As it is though, Eton’s wrinkle-free effect is reportedly not achieved by means of a chemical coating at all, but instead down to a mechanical treatment that alters the fibers of the cloth itself. Although we can’t confirm the veracity of this claim, chemically-treated non-iron shirts can often be unpleasant to wear, and that’s definitely not the case here. What’s more, after a good few wears and washes, my Eton shirt still seems like new.
The design of a dress shirt is a collective effort that has been perfected over centuries. And with its impressive history, Eton has had plenty of time to get things just right in this department. Dollinger is frank in saying that the products he designs are never dictated by a desire for self expression, but that instead it all comes down to what is right for the shirt itself, and for the brand more generally.
But it’s easy to imagine that a designer might want to have a little more fun in their job than merely updating collar sizes every few years in order to keep abreast of fluctuating suit lapel dimensions. And as shirts tend not to vary massively in design, it also must be extremely challenging for a dedicated shirt brand such as Eton to set itself apart from the hordes of competitors all peddling what are essentially near-identical products.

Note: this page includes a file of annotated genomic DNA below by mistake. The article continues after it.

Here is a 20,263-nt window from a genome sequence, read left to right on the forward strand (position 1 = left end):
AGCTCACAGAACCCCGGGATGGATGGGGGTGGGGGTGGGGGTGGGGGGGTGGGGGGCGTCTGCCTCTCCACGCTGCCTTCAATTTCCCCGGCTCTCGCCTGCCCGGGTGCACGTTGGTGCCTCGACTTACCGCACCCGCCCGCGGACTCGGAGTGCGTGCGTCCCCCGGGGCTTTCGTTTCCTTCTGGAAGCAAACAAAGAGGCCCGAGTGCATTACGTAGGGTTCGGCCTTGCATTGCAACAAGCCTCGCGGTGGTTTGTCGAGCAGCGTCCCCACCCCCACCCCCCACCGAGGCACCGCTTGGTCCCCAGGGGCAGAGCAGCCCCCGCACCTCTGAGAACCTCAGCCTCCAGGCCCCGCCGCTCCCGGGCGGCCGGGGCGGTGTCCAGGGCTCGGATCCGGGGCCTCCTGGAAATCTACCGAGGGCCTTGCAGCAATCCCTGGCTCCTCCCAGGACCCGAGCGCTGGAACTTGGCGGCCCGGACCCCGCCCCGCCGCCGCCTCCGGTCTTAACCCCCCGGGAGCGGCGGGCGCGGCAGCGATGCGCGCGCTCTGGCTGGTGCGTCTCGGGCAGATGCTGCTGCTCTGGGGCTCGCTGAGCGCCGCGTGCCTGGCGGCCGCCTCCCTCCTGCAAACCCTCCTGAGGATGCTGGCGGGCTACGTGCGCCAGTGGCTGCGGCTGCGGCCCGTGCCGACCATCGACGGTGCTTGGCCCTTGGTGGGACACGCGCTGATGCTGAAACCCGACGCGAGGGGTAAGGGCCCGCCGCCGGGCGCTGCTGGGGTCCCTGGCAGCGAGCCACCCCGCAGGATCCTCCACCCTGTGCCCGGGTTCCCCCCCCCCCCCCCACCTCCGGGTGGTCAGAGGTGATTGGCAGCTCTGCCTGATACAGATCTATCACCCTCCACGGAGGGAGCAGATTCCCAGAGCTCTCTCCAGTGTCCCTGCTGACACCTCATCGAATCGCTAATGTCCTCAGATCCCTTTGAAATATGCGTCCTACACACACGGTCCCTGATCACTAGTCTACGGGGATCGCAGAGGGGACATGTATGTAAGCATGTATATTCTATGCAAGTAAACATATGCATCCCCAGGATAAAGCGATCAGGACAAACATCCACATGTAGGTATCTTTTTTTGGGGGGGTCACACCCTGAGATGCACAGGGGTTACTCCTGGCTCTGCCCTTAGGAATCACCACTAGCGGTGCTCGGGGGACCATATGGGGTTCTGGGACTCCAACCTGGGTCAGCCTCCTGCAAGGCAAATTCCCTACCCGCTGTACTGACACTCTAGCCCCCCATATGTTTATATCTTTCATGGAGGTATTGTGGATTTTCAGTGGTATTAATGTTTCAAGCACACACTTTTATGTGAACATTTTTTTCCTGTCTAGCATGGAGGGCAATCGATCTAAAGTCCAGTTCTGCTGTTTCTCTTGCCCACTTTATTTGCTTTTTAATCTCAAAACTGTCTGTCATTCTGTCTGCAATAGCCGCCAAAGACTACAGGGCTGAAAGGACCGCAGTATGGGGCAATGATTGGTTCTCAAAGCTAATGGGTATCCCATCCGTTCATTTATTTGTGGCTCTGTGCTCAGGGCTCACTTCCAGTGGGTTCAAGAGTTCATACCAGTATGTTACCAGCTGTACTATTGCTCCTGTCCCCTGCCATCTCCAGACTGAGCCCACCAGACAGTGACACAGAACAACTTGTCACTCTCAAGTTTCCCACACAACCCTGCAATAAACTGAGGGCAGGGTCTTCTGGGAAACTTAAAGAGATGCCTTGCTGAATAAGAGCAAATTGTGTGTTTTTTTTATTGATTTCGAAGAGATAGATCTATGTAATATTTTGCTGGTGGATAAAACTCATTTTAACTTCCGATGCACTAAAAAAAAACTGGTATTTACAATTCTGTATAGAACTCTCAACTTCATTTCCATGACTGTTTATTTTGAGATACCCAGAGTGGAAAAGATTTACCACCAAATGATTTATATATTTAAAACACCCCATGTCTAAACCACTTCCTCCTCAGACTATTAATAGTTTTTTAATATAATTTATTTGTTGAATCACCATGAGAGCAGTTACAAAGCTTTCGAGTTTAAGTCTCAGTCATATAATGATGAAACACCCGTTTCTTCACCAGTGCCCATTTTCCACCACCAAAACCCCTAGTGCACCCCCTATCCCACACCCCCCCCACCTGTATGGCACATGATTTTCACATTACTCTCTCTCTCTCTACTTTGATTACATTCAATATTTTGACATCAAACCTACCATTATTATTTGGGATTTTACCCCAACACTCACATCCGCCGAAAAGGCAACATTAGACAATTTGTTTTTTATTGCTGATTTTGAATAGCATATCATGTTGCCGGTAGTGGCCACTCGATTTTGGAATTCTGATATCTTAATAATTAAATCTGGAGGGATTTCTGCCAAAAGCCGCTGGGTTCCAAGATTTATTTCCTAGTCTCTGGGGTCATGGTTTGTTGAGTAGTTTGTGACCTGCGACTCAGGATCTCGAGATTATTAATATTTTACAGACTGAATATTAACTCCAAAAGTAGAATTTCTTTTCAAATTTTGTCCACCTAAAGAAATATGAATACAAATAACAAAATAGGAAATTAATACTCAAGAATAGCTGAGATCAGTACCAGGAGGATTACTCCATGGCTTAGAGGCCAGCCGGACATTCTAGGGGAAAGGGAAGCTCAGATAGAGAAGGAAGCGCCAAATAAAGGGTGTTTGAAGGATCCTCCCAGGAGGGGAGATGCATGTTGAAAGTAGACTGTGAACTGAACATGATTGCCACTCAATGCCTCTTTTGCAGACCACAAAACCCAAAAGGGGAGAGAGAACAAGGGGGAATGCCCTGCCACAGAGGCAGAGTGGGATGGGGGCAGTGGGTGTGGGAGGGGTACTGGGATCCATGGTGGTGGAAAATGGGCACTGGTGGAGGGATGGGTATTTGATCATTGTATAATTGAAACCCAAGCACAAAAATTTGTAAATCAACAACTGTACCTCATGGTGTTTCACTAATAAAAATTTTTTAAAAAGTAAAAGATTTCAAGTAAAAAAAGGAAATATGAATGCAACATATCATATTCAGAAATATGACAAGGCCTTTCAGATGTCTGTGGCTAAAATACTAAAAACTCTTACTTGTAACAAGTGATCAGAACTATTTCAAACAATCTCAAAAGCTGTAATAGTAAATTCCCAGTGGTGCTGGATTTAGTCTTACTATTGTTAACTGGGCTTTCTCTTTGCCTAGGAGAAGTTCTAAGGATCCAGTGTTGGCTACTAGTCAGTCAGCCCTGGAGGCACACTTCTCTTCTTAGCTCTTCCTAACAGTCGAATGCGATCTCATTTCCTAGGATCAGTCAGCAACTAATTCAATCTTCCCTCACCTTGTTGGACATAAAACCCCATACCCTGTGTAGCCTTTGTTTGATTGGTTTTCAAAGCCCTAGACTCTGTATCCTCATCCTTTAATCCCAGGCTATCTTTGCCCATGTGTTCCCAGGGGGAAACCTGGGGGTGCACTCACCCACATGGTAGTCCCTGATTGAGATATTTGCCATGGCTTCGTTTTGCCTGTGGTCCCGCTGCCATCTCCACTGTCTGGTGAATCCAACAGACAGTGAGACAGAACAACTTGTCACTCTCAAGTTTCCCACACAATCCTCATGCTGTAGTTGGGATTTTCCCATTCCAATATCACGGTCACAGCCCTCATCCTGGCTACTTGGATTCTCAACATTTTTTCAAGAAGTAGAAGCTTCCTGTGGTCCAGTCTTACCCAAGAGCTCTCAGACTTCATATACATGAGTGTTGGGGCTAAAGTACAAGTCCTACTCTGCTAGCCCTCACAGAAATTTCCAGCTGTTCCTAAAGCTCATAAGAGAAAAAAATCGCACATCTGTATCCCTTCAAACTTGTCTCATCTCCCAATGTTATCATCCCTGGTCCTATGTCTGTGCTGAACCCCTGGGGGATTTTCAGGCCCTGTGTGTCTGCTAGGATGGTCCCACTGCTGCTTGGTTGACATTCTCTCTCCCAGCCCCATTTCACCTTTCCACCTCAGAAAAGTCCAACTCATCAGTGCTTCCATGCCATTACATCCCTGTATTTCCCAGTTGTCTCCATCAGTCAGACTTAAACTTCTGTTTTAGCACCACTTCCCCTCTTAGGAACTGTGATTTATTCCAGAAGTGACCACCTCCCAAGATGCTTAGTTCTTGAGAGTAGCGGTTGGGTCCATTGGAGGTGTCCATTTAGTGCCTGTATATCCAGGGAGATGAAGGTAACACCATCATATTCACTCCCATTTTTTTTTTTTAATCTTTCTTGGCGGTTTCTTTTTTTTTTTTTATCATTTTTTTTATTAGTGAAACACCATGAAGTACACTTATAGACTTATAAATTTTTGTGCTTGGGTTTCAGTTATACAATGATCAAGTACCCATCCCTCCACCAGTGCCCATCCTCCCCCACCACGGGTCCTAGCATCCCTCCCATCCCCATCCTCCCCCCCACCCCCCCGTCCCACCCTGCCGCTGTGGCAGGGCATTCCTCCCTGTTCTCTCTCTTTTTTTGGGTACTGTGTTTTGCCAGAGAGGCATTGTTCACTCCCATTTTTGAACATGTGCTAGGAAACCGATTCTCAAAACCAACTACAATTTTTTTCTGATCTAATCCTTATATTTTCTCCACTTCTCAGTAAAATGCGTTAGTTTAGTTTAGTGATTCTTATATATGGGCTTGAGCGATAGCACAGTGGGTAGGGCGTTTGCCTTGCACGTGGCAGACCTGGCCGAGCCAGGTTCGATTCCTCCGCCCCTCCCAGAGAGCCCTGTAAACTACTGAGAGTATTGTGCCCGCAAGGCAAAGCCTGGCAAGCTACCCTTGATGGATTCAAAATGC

Presumably this is why Eton is now in the business of “reinventing the classics,” as Dollinger puts it; so as to offer something new to a market that is already fully saturated with satisfactory business basics.
But it can be dangerous to mess with the classics. And no matter how well-intentioned a designer may be, the more s/he tries to add something new to the tried and tested shirt formula, the more it just risks detracting from the final product. Bad design is frequently the result of trying too hard; whereas good design can sometimes just mean knowing when to stop.
Thankfully Eton’s crimes in this department are relatively minor; mostly restricted to misdemeanors such as contrasting floral fabric inside collars. A detail that admittedly may appeal to some customers and is in any case not visible when the shirt is worn.
Occasionally, though, Dollinger’s desire to innovate can manifest itself in more evident ways, such as a mix of brightly colored buttons running down the front placket, piped buttonholes, or contrast-color cuffs. At times these flourishes work; at others the result is more like something you would expect to find under the category “fashion shirt” on Alibaba.
Details and Construction